The origin of this word is disputed between the Greek and Arabic roots. But if it comes from the Arabs, the word olé originates from Allah or “God,” and it is what the Arabs would say as an expression after looking at an inspiring artwork.
The closest translation to English is “bravo.” In Mexico, we use it to mean “wow!”.
Arabic Influence on Spanish Architecture
10. Architectural Patterns, Shapes, and Design
Moorish or Islamic architecture has easily identifiable features such as arches, flower designs, geometric patterns, pointed arches, tiles, water spaces, and calligraphy.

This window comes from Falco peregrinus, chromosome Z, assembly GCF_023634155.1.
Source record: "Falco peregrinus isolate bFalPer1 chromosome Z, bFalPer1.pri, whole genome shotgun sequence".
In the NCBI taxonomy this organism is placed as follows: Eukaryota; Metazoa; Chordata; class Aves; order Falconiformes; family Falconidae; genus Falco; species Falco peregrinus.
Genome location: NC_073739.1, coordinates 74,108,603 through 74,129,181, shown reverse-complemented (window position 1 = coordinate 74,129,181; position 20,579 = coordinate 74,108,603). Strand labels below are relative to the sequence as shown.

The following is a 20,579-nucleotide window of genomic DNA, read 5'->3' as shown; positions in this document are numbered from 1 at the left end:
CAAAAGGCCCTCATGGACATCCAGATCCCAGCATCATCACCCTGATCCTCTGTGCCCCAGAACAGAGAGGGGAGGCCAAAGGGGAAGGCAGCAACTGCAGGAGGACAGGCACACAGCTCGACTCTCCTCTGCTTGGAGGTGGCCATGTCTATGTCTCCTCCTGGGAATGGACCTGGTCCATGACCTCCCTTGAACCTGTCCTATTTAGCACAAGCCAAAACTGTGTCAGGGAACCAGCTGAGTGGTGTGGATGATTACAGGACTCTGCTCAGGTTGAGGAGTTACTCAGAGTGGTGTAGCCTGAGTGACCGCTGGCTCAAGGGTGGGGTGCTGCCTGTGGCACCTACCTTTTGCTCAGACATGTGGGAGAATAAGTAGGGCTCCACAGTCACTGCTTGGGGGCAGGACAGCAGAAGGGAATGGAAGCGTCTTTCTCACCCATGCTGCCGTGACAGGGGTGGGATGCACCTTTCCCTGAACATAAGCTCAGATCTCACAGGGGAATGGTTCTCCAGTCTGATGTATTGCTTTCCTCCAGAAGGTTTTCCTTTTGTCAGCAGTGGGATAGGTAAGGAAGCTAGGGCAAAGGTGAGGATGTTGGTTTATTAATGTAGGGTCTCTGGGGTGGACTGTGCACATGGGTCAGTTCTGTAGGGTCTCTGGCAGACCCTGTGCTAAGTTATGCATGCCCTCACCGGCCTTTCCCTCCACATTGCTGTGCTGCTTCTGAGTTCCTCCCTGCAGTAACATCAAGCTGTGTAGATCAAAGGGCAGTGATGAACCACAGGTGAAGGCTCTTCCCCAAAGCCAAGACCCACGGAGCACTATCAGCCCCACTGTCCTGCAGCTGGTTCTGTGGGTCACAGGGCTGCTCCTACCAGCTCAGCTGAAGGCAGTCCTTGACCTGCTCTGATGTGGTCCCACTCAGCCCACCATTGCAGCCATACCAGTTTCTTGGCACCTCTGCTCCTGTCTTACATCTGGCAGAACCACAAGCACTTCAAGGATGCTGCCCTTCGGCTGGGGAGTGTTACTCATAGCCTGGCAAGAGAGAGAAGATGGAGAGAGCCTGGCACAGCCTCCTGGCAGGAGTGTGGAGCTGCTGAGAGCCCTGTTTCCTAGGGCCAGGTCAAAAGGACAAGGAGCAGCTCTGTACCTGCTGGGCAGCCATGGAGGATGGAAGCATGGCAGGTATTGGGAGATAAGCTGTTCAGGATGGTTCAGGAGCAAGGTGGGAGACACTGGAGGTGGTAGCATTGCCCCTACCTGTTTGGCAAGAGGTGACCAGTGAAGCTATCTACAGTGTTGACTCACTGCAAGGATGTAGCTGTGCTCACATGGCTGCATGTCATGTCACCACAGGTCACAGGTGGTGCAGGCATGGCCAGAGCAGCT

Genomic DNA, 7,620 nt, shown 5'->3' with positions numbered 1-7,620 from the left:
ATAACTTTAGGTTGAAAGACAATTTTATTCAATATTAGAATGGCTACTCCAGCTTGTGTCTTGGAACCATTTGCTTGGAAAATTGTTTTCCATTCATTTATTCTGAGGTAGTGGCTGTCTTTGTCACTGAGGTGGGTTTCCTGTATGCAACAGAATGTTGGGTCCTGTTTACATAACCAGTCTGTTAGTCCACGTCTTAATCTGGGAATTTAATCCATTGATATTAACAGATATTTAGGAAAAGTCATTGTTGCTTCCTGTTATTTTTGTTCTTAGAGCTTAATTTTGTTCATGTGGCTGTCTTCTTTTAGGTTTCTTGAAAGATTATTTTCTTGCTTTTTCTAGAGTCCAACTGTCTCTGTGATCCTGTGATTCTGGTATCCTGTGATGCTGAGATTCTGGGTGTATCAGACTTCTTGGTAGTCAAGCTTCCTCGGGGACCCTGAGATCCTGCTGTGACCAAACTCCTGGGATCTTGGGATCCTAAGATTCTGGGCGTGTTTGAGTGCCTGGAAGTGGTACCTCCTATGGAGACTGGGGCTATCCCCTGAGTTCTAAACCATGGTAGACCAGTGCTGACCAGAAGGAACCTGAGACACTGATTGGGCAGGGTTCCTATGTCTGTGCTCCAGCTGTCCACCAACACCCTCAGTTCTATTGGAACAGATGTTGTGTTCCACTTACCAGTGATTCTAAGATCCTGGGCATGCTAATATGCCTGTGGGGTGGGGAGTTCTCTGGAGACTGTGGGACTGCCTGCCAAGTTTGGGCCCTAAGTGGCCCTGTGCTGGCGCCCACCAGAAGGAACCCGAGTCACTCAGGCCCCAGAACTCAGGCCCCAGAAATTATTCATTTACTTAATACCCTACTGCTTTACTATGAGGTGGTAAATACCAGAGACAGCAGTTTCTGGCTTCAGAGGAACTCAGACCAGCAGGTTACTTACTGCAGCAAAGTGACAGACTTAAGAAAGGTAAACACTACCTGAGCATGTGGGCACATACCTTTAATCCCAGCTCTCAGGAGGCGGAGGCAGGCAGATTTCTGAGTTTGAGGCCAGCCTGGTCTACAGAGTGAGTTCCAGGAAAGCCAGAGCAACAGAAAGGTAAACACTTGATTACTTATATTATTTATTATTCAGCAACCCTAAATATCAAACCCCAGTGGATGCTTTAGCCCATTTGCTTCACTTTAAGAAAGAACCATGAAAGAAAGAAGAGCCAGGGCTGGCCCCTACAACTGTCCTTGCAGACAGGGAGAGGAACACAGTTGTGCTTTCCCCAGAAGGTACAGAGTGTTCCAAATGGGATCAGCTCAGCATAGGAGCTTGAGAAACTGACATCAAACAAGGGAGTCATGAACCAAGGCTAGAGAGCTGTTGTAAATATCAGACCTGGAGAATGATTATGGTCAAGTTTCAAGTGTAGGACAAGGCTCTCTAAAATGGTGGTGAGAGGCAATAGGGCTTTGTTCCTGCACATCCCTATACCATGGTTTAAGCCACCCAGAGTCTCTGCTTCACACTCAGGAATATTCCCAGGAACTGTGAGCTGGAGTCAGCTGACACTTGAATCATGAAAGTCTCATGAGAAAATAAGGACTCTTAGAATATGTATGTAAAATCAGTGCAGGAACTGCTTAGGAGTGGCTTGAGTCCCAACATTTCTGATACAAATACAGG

Examples of Arabic influence on Spanish architecture:
- The Great Mosque at Cordoba (today a cathedral)
- Seville’s Giralda
- Granada’s Alhambra
Upgrade Your Spanish Skills
There’s no doubt about the Arabic influence on Spanish culture. You see it in their architecture, arts, sciences, language, and food. Now that you know about the Arabic influence on Spanish culture and language, are you inspired to learn Spanish?
Spanish is the language with the most native speakers worldwide besides Chinese—over 483 million. Plus, there are 41 million native Spanish speakers in the U.S. who speak Spanish in their homes. It’s one of the most in-demand languages when it comes to translation services—which could mean a job opportunity for you. If you’re trying to get closer to the Spanish and Latin American cultures, learning the language will help you travel easier. For more motivation, check out 15 Impressive Reasons to Learn Spanish.